WASHINGTON - Christine Hallquist won the Democratic gubernatorial nomination in Vermont on Tuesday, moving a step closer to becoming America’s first transgender governor.
But she still faces an uphill battle in the general election, when she is projected to face Republican incumbent Phil Scott, who has been in office since 2016.
“HISTORY MADE! @christineforvt just became the first trans/non-binary gubernatorial candidate from a major political party in American history!” tweeted the Victory Fund, an organization that supports LGBTQ candidates.
Hallquist transitioned while heading the Vermont Electricity Coop, several years before launching her gubernatorial bid.
In 2015, “Christine made the decision, after years of holding it inside, to come out as her true self, a transgender woman, becoming the first business leader in the country to transition while in office,” according to her campaign’s website.
“Working to ensure that Vermont remains the special, inclusive and progressive place that it has always been . . . is what motivates Christine to seek the honor and opportunity to serve the people of Vermont as its next governor,” it says.
Hallquist beat out James Ehlers, a navy veteran and environmentalist, and Brenda Siegel, the executive director of a dance festival, to win the Democratic nomination.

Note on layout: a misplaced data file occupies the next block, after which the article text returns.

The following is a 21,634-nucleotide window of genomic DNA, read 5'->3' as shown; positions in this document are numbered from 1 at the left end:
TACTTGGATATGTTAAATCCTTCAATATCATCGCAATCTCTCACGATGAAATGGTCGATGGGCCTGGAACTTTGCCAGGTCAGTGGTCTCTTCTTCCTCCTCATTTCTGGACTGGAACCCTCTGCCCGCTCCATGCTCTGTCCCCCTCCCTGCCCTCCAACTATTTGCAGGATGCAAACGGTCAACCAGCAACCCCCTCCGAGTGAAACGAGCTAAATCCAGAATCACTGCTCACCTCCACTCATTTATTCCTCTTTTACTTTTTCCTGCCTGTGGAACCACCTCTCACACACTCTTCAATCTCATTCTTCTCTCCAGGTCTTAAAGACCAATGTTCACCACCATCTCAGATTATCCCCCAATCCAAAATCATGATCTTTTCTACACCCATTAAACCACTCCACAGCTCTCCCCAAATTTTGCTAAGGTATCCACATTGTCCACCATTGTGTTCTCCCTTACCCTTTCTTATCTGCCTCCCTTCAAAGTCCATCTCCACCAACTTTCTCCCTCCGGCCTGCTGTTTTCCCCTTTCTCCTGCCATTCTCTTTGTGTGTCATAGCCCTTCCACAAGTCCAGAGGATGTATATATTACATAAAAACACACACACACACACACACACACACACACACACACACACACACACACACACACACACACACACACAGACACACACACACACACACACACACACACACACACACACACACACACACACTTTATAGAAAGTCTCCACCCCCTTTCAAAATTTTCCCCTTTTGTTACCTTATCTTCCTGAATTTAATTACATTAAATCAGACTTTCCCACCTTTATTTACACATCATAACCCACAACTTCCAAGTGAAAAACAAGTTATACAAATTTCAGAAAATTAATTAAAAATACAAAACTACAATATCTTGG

Also among the primary candidates was 14-year-old schoolboy Ethan Sonneborn, who took advantage of a quirk in the constitution of the bucolic northeastern state that imposes no age limit on running for governor.
His website proclaimed him a champion for middle- and working-class families, with “the right ideas” on health care reform, economic development and education — never mind that he’s still years from graduating high school.
But despite praise for Sonneborn’s “maturity” and political awareness, his campaign attracted calls for Vermont lawmakers to close the loophole.
“I think we should probably take a look at that to be perfectly honest,” Scott told reporters when asked if he thought 14-year-olds should be eligible to run.
“I think you should at least be able to get your driver’s license at the time that you become governor.”